Providing basic driver behavior data to insurance providers will get you a discount, though minimal compared to what smart cameras in the cab can offer.
“Being able to provide that next-level insight into driver behavior and effectively coach and prevent it is favored by insurance providers,” said Ryan Driscoll, VP of Marketing for GPS Insight.
While many insurance companies offer discounts to fleets who have GPS tracking and driver behavior monitoring in place, Reza Hemmati, VP of product management for Spireon noted, “The use of dashcams can prove or disprove liability in an accident and help fleets and their insurers know quickly and accurately when to fight or settle.”
Video telematics can help organizations create safer driving habits and, in turn, lower collision frequency and severity — thereby lowering associated costs.
“Dash cameras can have a major impact on insurance costs for fleets. Truck drivers are often being blamed for collisions even if they’re not responsible, which has led to a significant increase in ‘nuclear verdicts,’ ” according to Wiegand of Samsara. “Given the current economic climate, it’s not just nuclear verdicts that can have catastrophic effects on a company but any verdict at all.”
When a vehicle collision occurs, it is important to rebuild as much information as possible for insurance, training, and potential litigation.
“Connected vehicle data provides an accurate record of events that can go beyond word-of-mouth testimony. With the help of our solution, drivers and fleet managers can understand the events that occurred before, during, and after the collision. Fleets can also use data to help identify factors contributing to potential collisions and increasing a driver’s level of risk, such as location, weather, time of day, vehicle type, and specific driving patterns,” said Sherry Calkins, Vice President Strategic Partners for Geotab. “Besides, video telematics is a tool used to help improve insurance costs as it can help provide more context around traffic-related road events. This tool enables fleets to gain more insights that can help keep drivers safe by identifying risky driving and protecting drivers against high insurance claims.”
“Reducing claims can be achieved by exonerating drivers, improving their driving capabilities (training), and settling claims quickly when they know they’re at fault. Also, now with the new Federal Motor Carrier Safety Administration (FMCSA) rule about submitting video fleets can pull video and submit to remove violations from their SMS file back to August of 2019. Lowering unsafe driving scores contributes to reducing rates,” said Adam Kahn, president of Netradyne.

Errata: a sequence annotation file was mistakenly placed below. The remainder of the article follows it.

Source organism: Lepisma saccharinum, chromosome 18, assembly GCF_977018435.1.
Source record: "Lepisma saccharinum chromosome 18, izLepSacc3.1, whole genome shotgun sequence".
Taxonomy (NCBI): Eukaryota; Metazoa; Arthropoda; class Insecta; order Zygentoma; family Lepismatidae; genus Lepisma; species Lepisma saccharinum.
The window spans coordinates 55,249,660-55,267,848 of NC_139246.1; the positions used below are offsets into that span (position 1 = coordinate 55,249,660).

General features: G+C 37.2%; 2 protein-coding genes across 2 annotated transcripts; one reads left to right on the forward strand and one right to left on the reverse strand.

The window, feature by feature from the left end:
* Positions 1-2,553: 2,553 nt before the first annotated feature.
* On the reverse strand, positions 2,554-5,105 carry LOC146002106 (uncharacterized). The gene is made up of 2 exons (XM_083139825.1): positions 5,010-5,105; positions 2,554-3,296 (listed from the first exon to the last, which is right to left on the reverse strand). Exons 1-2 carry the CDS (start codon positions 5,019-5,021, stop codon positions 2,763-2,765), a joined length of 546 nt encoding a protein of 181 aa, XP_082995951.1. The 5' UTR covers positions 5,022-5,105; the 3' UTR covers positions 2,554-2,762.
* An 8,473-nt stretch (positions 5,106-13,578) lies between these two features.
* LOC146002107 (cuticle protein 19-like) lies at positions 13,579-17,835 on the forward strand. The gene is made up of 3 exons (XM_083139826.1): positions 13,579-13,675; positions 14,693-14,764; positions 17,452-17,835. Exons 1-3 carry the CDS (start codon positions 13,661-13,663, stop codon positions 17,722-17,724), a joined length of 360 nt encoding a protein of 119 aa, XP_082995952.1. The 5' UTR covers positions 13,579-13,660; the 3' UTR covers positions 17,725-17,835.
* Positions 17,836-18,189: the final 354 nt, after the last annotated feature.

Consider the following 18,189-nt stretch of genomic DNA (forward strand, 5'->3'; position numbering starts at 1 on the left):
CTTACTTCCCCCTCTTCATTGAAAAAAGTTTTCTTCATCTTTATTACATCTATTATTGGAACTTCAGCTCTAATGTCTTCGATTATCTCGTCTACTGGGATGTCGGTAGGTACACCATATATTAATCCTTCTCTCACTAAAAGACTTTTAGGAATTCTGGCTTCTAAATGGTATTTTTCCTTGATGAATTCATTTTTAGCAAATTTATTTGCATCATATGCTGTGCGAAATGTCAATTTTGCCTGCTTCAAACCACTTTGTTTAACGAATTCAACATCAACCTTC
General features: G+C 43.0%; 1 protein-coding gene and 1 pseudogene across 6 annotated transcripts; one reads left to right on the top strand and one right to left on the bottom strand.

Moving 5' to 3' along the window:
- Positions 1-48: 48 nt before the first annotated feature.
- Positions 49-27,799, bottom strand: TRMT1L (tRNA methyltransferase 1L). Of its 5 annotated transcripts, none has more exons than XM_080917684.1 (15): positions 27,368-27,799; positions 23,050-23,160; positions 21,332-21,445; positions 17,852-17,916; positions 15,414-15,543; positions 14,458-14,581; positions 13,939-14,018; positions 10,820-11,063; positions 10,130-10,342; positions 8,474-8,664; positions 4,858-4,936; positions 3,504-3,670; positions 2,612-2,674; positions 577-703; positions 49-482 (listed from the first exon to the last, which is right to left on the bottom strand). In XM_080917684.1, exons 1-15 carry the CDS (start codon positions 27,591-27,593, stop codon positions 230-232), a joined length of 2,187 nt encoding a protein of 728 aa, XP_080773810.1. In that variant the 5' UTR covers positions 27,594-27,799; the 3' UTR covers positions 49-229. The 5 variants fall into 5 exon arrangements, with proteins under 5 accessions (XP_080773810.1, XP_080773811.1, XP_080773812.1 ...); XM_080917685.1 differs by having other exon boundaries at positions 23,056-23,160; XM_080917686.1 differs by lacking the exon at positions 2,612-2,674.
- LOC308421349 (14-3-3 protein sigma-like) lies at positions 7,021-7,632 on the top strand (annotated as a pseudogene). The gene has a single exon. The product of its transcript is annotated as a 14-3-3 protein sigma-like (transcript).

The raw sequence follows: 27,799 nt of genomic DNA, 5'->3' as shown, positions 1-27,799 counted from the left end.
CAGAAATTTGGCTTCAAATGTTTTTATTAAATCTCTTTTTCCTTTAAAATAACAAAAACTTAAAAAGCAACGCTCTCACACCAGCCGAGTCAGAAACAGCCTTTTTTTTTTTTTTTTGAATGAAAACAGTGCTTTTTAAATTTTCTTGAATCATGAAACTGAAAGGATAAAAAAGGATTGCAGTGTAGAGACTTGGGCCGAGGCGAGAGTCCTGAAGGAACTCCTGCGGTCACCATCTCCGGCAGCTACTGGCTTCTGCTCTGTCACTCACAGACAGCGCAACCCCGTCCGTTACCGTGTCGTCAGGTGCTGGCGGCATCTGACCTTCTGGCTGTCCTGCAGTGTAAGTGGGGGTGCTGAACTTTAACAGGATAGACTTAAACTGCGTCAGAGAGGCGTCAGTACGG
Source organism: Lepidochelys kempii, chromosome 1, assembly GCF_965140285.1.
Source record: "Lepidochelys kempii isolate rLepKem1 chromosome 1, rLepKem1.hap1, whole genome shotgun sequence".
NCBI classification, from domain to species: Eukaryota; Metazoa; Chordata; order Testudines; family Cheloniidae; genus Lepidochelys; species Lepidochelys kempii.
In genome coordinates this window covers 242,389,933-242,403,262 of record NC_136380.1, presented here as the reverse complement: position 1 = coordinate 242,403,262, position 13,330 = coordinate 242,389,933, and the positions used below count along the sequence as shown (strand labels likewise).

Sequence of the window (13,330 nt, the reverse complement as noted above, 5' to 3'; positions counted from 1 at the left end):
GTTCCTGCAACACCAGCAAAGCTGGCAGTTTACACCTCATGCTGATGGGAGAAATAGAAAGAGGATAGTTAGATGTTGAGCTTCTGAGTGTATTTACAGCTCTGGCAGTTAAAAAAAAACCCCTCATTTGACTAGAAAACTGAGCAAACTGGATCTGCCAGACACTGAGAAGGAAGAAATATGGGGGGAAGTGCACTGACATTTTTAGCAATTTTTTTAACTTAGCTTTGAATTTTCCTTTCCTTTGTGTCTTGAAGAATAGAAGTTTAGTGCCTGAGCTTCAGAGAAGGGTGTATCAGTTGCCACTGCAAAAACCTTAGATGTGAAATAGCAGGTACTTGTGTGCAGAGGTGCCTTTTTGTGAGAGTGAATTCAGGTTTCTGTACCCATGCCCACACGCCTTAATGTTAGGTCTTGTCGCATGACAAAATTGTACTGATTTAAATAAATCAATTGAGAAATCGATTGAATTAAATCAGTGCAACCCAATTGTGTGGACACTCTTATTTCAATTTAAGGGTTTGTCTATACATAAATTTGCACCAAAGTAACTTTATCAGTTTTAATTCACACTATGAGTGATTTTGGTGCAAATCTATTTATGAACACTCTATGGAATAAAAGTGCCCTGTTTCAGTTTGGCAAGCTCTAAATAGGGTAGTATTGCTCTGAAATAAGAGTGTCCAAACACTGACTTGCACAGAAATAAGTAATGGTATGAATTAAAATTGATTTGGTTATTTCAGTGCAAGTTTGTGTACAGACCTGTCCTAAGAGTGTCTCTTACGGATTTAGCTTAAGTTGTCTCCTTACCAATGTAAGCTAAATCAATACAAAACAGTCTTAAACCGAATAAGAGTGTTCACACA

Statistics clearly show that today’s truck drivers are traditionally safer than the general motoring public.
“In about 80% of collisions between cars and trucks, it’s the car’s fault. However, because the truck is bigger and capable of more damage, truck drivers are more frequently — and wrongfully — found to be at-fault. In today’s increasingly litigious environment where nuclear verdicts are not uncommon, commercial insurance rates are through the roof,” said Jim Angel, vice president of Video Intelligence Solutions of Trimble Transportation. “However, at the same time, we see increased interest in video solutions not only from fleets but insurance companies. Recordings — even better if they are paired with telematics data — make it possible for fleets to close out claims faster and at a lower cost to insurance companies.”
In general, a higher number of claims can be dismissed because the truck driver is objectively proven to not be at fault.
“Beyond this, if a driver were to be found at fault, the company can more quickly settle the claim, typically also reducing the cost of litigation,” Angel added. “Insurance companies can reduce the number of claims they’re paying out. I have yet to hear of an insurance company that doesn’t like the idea of video solutions on trucks.”
Because footage captured by smart video cameras can often be easily accessed and searched, managers can pull up video around an incident quickly, providing objective evidence of what happened.